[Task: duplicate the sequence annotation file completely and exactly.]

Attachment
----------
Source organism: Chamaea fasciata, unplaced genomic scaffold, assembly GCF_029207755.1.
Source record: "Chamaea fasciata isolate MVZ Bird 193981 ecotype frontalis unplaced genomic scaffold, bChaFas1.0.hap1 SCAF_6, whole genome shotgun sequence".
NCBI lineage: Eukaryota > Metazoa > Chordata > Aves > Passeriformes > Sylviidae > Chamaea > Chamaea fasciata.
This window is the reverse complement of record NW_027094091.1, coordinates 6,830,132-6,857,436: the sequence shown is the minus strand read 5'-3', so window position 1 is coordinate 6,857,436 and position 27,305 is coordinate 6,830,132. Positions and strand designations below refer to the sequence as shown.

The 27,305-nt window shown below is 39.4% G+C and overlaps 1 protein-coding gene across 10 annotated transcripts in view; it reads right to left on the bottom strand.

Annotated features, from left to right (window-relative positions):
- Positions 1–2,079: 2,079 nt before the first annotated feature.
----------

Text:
Source organism: Chamaea fasciata, unplaced genomic scaffold, assembly GCF_029207755.1.
Source record: "Chamaea fasciata isolate MVZ Bird 193981 ecotype frontalis unplaced genomic scaffold, bChaFas1.0.hap1 SCAF_6, whole genome shotgun sequence".
NCBI lineage: Eukaryota > Metazoa > Chordata > Aves > Passeriformes > Sylviidae > Chamaea > Chamaea fasciata.
This window is the reverse complement of record NW_027094091.1, coordinates 6,830,132-6,857,436: the sequence shown is the minus strand read 5'-3', so window position 1 is coordinate 6,857,436 and position 27,305 is coordinate 6,830,132. Positions and strand designations below refer to the sequence as shown.

The 27,305-nt window shown below is 39.4% G+C and overlaps 1 protein-coding gene across 10 annotated transcripts in view; it reads right to left on the bottom strand.

Annotated features, from left to right (window-relative positions):
- Positions 1–2,079: 2,079 nt before the first annotated feature.